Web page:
Utilize este identificador para referenciar este registo: http://hdl.handle.net/10400.22/5171
Título: Terminology and knowledge engineering conference. New frontiers in the constructive symbiosis of terminology and knowledge engineering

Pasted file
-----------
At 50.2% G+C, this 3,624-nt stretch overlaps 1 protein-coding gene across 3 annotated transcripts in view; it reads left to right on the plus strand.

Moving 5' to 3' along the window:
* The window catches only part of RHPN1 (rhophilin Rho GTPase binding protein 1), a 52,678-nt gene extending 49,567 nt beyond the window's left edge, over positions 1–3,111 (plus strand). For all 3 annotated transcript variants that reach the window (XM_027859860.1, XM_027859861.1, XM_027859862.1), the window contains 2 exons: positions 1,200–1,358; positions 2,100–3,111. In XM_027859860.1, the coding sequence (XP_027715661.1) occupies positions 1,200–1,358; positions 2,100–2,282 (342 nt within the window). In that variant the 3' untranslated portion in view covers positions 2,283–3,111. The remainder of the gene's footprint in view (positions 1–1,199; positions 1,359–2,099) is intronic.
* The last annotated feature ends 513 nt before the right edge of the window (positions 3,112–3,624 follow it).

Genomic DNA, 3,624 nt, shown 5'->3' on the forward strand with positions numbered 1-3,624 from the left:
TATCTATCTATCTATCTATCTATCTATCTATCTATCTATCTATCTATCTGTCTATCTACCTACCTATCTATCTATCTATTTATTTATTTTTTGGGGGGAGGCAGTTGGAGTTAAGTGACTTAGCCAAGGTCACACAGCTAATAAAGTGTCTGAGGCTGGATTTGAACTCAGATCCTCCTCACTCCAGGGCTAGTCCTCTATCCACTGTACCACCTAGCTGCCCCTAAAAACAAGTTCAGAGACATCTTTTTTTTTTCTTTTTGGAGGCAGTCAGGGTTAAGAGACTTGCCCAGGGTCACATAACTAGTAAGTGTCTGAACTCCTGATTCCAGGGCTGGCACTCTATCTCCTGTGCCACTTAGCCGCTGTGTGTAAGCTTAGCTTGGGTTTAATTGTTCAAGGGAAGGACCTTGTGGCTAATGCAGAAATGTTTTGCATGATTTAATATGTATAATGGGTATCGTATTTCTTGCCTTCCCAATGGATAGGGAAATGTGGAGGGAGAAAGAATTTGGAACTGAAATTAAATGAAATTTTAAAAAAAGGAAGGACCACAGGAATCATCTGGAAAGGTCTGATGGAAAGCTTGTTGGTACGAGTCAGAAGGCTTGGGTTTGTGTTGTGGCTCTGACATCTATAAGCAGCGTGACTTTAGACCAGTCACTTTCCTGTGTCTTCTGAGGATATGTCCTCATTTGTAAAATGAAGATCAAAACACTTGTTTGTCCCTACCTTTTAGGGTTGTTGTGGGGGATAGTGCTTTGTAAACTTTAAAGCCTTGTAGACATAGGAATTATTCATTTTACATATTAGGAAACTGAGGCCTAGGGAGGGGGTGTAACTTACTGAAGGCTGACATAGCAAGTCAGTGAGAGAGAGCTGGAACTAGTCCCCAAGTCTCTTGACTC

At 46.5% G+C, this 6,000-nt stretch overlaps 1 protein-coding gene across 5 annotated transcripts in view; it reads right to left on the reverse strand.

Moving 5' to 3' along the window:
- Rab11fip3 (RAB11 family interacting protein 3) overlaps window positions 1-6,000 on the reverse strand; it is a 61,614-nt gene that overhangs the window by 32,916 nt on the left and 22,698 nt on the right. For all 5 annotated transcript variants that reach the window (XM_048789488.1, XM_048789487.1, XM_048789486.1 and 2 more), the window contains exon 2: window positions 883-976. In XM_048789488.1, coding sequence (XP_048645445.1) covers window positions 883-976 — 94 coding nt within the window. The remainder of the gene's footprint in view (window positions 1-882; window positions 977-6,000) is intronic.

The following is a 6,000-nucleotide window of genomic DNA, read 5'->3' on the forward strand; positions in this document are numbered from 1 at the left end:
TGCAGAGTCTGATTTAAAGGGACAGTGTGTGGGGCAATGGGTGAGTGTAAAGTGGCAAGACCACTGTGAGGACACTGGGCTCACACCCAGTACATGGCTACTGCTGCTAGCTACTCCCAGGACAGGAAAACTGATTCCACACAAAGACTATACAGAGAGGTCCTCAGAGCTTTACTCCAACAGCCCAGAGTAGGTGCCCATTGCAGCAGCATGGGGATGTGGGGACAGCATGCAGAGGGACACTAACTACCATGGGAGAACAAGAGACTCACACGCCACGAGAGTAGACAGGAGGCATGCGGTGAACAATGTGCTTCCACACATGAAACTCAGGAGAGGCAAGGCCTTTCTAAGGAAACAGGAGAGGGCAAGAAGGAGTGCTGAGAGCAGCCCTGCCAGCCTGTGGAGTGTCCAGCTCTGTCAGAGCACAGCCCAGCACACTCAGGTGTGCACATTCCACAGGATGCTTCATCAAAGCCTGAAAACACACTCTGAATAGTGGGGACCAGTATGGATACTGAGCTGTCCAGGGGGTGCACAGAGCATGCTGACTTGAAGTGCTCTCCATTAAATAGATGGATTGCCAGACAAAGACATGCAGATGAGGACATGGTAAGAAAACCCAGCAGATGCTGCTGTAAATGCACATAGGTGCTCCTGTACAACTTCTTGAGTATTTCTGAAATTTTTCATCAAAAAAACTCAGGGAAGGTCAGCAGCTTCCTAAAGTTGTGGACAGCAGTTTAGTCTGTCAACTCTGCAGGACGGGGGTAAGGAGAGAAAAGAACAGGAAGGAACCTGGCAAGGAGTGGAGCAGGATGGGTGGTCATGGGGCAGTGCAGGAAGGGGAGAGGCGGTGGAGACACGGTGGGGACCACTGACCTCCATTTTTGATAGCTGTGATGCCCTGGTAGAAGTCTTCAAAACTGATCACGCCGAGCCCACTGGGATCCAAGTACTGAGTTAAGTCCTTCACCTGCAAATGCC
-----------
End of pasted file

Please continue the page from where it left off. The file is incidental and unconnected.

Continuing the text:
Outros títulos: Challenges to knowledge representation in multilingual contexts
Autor: Costa, Rute
Silva, Manuel Moreira da
Soares, António Lucas
Data: 2012
Editora: Universidad Politécnica de Madrid. Escuela Técnica Superior de Ingenieros de Caminos, Canales y Puertos